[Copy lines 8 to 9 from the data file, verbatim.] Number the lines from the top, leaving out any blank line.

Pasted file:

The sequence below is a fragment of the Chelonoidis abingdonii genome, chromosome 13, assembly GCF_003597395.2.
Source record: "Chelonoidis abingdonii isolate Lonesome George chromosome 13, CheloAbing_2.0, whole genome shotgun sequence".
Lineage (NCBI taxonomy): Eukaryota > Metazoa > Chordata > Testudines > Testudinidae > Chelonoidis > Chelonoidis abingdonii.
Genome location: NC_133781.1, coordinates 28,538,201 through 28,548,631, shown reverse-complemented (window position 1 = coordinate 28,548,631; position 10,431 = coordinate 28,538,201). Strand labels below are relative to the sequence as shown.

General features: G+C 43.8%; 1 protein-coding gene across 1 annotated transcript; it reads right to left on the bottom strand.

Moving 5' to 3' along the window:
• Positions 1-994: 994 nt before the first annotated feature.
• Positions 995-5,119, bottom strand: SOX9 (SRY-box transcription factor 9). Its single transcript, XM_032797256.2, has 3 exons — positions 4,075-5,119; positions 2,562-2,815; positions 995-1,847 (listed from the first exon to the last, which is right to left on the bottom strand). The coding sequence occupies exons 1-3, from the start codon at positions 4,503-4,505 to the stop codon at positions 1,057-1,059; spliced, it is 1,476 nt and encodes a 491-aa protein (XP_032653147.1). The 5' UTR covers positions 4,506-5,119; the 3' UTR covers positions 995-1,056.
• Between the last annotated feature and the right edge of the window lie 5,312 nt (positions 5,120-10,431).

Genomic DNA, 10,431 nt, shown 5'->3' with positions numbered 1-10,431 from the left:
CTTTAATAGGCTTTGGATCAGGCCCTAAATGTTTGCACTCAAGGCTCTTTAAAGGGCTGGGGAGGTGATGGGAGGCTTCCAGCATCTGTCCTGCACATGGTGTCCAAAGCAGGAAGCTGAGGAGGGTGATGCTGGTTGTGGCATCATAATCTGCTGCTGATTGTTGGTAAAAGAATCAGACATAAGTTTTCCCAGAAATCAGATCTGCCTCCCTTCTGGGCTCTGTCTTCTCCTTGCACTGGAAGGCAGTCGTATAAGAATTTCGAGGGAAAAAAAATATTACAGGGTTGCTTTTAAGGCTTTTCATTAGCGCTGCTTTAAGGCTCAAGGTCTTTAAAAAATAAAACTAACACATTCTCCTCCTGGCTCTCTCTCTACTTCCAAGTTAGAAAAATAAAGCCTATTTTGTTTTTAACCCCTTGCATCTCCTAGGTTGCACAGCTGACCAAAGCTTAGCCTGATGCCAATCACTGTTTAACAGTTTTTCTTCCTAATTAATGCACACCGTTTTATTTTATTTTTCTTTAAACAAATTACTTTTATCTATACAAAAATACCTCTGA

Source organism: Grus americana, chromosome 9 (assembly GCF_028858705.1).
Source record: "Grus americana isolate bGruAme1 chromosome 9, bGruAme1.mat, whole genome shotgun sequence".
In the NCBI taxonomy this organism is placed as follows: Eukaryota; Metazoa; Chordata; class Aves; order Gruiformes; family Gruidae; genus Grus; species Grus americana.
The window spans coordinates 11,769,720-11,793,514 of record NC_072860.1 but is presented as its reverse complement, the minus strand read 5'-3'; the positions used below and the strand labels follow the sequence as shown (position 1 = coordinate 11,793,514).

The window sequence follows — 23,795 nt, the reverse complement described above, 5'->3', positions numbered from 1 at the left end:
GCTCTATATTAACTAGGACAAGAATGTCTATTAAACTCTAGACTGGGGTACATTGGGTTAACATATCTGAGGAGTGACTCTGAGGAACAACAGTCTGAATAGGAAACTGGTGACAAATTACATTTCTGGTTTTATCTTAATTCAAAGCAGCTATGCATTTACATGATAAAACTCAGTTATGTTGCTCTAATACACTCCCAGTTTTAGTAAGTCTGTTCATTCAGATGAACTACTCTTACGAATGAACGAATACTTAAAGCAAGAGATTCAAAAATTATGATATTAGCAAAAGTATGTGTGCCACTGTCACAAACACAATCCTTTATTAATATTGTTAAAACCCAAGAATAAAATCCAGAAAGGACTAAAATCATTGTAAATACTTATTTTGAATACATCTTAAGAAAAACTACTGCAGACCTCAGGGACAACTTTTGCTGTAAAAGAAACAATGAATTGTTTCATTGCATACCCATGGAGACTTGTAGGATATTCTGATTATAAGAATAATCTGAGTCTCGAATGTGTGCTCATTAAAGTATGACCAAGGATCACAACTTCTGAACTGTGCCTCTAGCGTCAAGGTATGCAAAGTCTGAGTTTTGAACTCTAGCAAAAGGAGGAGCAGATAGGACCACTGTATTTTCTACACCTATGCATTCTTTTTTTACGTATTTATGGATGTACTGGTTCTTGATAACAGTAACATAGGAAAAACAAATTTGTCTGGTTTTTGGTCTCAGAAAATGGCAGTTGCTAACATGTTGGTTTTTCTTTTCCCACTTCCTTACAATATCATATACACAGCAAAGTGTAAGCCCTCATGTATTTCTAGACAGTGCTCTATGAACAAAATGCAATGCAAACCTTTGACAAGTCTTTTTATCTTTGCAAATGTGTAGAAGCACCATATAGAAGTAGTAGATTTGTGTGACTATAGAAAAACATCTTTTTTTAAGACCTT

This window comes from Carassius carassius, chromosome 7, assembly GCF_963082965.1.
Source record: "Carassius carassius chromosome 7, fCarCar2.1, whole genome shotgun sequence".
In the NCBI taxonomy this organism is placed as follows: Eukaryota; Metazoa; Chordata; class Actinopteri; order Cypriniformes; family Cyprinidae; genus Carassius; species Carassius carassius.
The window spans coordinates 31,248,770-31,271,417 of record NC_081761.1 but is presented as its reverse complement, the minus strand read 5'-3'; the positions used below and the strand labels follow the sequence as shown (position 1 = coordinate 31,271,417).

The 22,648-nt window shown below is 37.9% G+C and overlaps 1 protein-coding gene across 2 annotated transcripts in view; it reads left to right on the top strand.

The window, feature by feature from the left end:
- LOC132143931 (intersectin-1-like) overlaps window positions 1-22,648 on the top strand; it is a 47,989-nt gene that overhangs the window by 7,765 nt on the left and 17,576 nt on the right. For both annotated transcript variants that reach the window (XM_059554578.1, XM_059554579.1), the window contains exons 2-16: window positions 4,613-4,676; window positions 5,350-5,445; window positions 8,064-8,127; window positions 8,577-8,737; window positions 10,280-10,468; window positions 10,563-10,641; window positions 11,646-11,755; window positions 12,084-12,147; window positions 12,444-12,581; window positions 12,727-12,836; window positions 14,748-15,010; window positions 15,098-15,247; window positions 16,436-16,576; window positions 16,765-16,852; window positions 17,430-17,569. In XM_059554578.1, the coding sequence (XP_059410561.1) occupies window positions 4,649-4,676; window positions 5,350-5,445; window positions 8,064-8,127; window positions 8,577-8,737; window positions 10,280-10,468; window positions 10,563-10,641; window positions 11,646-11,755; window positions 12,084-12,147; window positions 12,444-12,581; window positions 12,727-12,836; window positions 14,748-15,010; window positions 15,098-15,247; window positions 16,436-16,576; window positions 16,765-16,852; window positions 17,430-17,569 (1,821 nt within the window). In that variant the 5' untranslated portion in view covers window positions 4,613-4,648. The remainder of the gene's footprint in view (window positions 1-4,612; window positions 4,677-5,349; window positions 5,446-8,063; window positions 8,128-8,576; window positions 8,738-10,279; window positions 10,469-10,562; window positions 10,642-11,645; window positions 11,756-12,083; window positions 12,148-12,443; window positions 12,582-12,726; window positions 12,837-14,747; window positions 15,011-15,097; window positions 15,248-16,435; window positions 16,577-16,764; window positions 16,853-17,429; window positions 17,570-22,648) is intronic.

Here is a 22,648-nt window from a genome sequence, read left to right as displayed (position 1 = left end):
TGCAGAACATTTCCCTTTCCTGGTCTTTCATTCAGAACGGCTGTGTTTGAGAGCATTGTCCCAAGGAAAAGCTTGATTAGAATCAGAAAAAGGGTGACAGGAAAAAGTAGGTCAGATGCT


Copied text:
• Positions 995-5,119, bottom strand: SOX9 (SRY-box transcription factor 9). Its single transcript, XM_032797256.2, has 3 exons — positions 4,075-5,119; positions 2,562-2,815; positions 995-1,847 (listed from the first exon to the last, which is right to left on the bottom strand). The coding sequence occupies exons 1-3, from the start codon at positions 4,503-4,505 to the stop codon at positions 1,057-1,059; spliced, it is 1,476 nt and encodes a 491-aa protein (XP_032653147.1). The 5' UTR covers positions 4,506-5,119; the 3' UTR covers positions 995-1,056.
• Between the last annotated feature and the right edge of the window lie 5,312 nt (positions 5,120-10,431).